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Control of Botrytis cinerea on Grape Berries During Postharvest Storage with Reduced Levels of Sulfur Dioxide. J. J. Marois, Department of Plant Pathology, University of California, Davis 95616. A. M. Bledsoe, and W. D. Gubler, Department of Plant Pathology, University of California, Davis 95616, and D. A. Luvisi, Farm Advisor, Bakersfield, CA 93303. Plant Dis. 70:1050-1052. Accepted for publication 8 July 1986. Copyright 1986 The American Phytopathological Society. DOI: 10.1094/PD-70-1050.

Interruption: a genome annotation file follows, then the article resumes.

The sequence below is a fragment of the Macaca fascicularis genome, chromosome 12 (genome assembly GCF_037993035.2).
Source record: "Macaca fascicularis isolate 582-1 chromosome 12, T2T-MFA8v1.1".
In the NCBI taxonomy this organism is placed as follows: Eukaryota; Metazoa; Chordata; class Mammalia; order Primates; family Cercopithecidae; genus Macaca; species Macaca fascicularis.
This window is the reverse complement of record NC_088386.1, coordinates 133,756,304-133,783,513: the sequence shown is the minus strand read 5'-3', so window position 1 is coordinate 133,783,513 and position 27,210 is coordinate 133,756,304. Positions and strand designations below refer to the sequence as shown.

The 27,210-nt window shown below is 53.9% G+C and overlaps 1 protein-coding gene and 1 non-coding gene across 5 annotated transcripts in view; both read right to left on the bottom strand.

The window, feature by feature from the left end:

Mature berries of Vitis vinifera ‘Thompson Seedless,’ ‘Flame Seedless,’ or ‘Emperor’ were inoculated with Botrytis cinerea and stored at 0 C for 6 wk. The berries were treated three times a week with 0, 50, 100, 200, 800, or 3,200 ppm of sulfur dioxide. The 200-ppm sulfur dioxide treatment controlled the development and spread of disease in the inoculated berries, but complete control on naturally infected berries was not obtained until 800 ppm of sulfur dioxide was used. Bleaching was not observed on berries treated with 200 ppm sulfur dioxide or less. The 200-ppm rate applied three times a week was tested under commercial storage conditions and compared with the standard practice of 2,500 ppm of sulfur dioxide applied every 7 days. After 10 wk in storage, 30% of the inoculated berries had mycelium of the pathogen on them in the 200-ppm treatment compared with 71.2% in the standard control treatment. Spread from inoculated berries to neighboring berries was 0.65 and 2.35 berries per inoculated berry in the 200-ppm treatment and the standard control, respectively. The 75% reduction in total sulfur dioxide used in the 200-ppm treatment, compared with the standard treatment, reduced bleaching of berries.